It’s because of this pollination method that you can’t grow popcorn and sweet corn adjacent to each other, especially if they are reaching the tasseling stage at the same time. Flavor and texture will be compromised, especially in the sweet corn, as characteristics of the popcorn manifest themselves in the crop. This is because corn is said to be “promiscuous.” I’m not making this up, it’s a real botanical term, describing the ability of corn to readily cross-pollinate with other corn species. Who knew there was this type of “sizzle” in agriculture?
As for the types of corn, field types possess hard-shelled kernels and can be a flint or dent type. These are used for animal feed or are ground into cornmeal. Ornamental corn is beautiful, colorful and many times highly patterned, but to say that it’s not palatable is an understatement. It’s great to look at, but if it shows up on your dinner plate, someone doesn’t like you very much! Sweet corn is the most popular type of corn grown in the home vegetable garden. It can be enjoyed roasted or boiled on the cob, or cut from the cob eaten (or, should I say, devoured) as soft, cooked kernels. Popcorn is the only type with kernels that pop.
That is because each hard-shelled kernel contains a small amount of water (13.5 percent is optimum) and the right kind of starch that will allow it to “pop.” What is actually happening is that the kernel is heated to the level that the moisture turns to steam, creating pressure. The carbohydrates in the kernel cook, creating an expanding foam momentarily. With these two forces at work, the hull splits forcefully, with the resultant sound we look forward to hearing. The carbohydrate foam expands out quickly and instantaneously hardens to the form we are accustomed to seeing and enjoying.
You might be interested to know that the U.S. is the popcorn production capital of the world. Not only do we eat tons (literally) of it, but we are the major supplier to the rest of the world. Major production areas are Nebraska and Indiana, although areas in Iowa, and Illinois claim to the “The Popcorn Capital of the World” as well. Texas is becoming a major growing area for this crop too.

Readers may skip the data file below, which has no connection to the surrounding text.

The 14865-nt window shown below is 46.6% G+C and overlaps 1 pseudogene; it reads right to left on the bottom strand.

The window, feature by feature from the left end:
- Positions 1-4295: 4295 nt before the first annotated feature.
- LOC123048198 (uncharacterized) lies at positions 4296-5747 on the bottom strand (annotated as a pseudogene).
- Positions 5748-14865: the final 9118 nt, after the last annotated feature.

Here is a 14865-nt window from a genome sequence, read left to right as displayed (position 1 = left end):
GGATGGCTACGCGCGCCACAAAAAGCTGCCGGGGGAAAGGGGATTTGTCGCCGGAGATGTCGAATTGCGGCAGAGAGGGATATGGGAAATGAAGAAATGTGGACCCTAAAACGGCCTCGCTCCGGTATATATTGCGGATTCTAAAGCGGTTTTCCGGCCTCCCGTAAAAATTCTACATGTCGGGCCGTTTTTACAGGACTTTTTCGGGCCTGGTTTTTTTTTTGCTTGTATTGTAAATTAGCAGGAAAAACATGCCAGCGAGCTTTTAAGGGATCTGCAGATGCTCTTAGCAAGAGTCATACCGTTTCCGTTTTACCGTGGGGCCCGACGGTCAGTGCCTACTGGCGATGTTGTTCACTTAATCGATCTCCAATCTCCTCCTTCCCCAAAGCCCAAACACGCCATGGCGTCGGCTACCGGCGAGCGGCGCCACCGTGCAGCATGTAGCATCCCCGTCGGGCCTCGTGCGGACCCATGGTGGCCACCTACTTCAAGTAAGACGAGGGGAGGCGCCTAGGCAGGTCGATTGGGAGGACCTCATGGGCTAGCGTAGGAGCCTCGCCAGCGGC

Even today, popcorn continues to gain popularity. Like many products, it comes in a variety of versions, flavors and accommodations to those that are watching their fat, calorie or salt intake. Over the years, popcorn has been prepared in American homes via pans (like we did), air popper, prepackaged disposable pans (remember Jiffy Pop?), and, beginning in 1981, General Mills began distributing microwave popcorn. Since then, microwave popcorn has become the most common way un-popped popcorn is purchased, and is responsible for strong growth in the popcorn industry. As much as I miss the nostalgia of my childhood method of popcorn preparation, packets of corn, easily and cleanly cooked, with the snack easily transferred to a waiting bowl, is hard to beat. Yum.
Here’s one last reminder that this year’s Master Gardener’s Class is beginning next Tuesday, Jan. 3t, from 6-8 p.m. This is a 14-week Tuesday-night class that covers all the key areas you’ll need to take your gardening results to the next level. Cost is $150 per person or $180 per couple and includes all instruction, course materials, and a one year membership in the Tooele County Master Gardeners Association. Register by contacting Andrea DuClos at the USU at firstname.lastname@example.org or call at 435-277-2409. You’ll be glad you did!
That’s it for this week. I think I’ll saunter upstairs and tune into one of our favorite shows. You can be sure I’ll have a bowl of freshly popped “butter flavor” microwave popcorn on the TV tray beside me. No matter how good the show is, it’s going to be better with some hot popcorn!
Jay Cooper can be contacted at email@example.com, or you can visit his channel at youtube.com/dirtfarmerjay for videos on the hands-on life of gardening, shop and home skills, culinary arts and landscaping.